Tony Birtley of Al Jazeera at the warfront in late 2008 and Ranil Wijayapala in ??
Even as the Vice-President with Obama, Biden was opposed to keeping US troops in Afghanistan. When Obama supported the Army’s request for a troop surge in 2009, VP Biden strongly opposed it. It is also known that most Americans did not want their soldiers and airmen to remain in that country after Bin Laden was taken out.
Biden made the announcement in May this year, that he will pull out all US troops by the end of August. His desire was to complete the withdrawal before Sep 2021 (the 20th Anniversary of 9/11 attacks on the USA).
Rajiva Wijesinha, presenting his new book unders the imprint of Godage & Bros, Colombo
In 2006 the United Kingdom, as now 15 years later, was in the forefront of bringing Sri Lanka before the United Nations Human Rights Council in Geneva. The resolution was not taken up but kept on the table, and in September 2007the UK proposed discussing the text with the recently appointed Sri Lankan Representative Dayan Jayatilleka.
“It’s not just the pandemic: Why Sri Lanka’s economy is in crisis | Counting the Cost” …. 31 Jult 2021
Sri Lanka’s finances are in a precarious state, but the economy was already in trouble before the COVID-19 pandemic. Between 2005 and 2015, Colombo borrowed billions from China, accumulating a mountain of debt. It was forced to hand over a port to a Chinese company after failing to keep up with payments. But Beijing is making more loans. Asia Frontier Capital’s Ruchir Desai explains why China and India are keen to help Colombo out. Elsewhere, crisis-hit Lebanon has its third prime minister in 12 months. Diana Menhem, managing director of civic organisation Kulluna Irada, tells us little will change with the same politicians in power. – Subscribe to our channel: http://aje.io/AJSubscribe – Follow us on Twitter: https://twitter.com/AJEnglish – Find us on Facebook: https://www.facebook.com/aljazeera – Check our website: https://www.aljazeera.com/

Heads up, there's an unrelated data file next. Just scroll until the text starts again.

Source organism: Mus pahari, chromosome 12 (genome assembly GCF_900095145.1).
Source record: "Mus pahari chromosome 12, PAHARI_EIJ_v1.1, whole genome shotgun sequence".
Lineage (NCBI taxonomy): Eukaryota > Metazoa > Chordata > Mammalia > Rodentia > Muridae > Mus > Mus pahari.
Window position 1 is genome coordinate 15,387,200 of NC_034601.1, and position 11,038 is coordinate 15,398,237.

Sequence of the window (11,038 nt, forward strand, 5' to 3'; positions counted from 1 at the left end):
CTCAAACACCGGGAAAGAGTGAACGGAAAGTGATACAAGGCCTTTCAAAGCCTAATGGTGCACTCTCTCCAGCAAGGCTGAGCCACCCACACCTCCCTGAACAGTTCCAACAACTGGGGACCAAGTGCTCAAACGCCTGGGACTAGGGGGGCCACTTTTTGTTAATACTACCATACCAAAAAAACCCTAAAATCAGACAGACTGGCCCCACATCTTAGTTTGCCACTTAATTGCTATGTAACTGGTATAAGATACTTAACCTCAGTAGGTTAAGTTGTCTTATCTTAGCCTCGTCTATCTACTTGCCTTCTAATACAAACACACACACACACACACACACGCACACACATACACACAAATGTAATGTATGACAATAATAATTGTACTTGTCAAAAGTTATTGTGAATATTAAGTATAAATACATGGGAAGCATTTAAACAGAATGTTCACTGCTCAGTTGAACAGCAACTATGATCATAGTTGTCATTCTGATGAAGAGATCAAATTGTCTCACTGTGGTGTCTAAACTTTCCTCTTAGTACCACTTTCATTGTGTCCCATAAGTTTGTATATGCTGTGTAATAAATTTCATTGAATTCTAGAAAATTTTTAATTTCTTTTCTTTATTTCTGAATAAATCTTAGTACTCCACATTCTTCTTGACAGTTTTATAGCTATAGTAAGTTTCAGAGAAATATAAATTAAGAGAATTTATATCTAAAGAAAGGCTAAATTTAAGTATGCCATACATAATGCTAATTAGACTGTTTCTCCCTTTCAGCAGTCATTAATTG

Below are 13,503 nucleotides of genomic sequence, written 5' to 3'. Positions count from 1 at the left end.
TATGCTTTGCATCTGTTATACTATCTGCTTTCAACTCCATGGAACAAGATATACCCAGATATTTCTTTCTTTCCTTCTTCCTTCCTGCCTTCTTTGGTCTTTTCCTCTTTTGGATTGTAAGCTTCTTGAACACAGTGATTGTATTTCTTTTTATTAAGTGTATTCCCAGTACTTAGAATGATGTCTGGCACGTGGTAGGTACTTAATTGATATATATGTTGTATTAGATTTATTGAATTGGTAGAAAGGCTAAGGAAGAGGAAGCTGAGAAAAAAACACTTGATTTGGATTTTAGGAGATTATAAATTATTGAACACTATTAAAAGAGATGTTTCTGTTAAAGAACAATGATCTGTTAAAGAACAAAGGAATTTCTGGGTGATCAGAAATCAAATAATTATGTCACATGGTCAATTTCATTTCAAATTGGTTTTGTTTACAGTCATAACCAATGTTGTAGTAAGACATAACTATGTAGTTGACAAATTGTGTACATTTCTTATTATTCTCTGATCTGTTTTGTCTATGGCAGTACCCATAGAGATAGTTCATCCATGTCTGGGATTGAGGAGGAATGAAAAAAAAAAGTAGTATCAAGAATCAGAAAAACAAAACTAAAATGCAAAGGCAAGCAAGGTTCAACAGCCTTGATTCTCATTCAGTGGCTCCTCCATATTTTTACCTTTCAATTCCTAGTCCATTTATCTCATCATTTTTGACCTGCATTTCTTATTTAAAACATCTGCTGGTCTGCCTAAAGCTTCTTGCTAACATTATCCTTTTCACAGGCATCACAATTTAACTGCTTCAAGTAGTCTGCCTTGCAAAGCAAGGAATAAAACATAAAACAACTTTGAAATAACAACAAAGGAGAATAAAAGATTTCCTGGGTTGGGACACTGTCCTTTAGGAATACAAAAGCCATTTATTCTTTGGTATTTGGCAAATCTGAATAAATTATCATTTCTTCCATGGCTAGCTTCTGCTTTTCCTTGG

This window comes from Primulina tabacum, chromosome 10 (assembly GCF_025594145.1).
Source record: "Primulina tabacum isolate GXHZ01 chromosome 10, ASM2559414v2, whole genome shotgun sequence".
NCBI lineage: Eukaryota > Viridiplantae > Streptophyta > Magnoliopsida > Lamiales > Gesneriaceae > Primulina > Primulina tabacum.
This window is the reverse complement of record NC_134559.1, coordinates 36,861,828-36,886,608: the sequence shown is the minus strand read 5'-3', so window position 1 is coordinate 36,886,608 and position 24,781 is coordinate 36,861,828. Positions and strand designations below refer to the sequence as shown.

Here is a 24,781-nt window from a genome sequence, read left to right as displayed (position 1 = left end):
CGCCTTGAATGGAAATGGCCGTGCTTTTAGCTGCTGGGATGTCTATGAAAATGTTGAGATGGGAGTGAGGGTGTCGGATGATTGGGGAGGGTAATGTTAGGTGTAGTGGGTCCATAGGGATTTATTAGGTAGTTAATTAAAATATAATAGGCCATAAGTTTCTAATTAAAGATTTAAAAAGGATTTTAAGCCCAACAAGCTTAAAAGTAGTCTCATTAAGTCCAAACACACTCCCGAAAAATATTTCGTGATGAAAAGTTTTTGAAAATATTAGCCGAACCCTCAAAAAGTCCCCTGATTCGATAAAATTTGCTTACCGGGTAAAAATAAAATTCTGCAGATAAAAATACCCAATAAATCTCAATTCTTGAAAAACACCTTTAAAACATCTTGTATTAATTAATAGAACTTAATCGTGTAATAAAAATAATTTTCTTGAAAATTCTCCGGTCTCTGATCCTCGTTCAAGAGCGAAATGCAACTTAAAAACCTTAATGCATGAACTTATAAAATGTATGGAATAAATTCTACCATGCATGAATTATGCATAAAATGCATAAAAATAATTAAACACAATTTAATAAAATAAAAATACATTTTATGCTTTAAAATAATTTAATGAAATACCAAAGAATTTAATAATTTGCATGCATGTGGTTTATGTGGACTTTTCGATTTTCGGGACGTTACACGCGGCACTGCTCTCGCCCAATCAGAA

Lindsay Hughes** on 17 July 2019 where the article is entitled thus “The United States, Sri Lanka and the SoFA: A Matter of Balancing China?”
United States Secretary of State Mike Pompeo cancelled his proposed visit to Sri Lanka on his tour of the Indo-Pacific region towards the end of June, during which he visited three countries. The US Embassy in Colombo stated that the cancellation was due to “unavoidable scheduling conflicts” and that Secretary Pompeo regretted that he could not visit Colombo at that time. On the face of it that was plausible enough – diplomatic visits across the globe are frequently cancelled or re-scheduled for many reasons – but rumours swirled in Colombo that Secretary Pompeo was showing his annoyance at not being able to formally forge a Status of Forces Agreement (SoFA) with Colombo.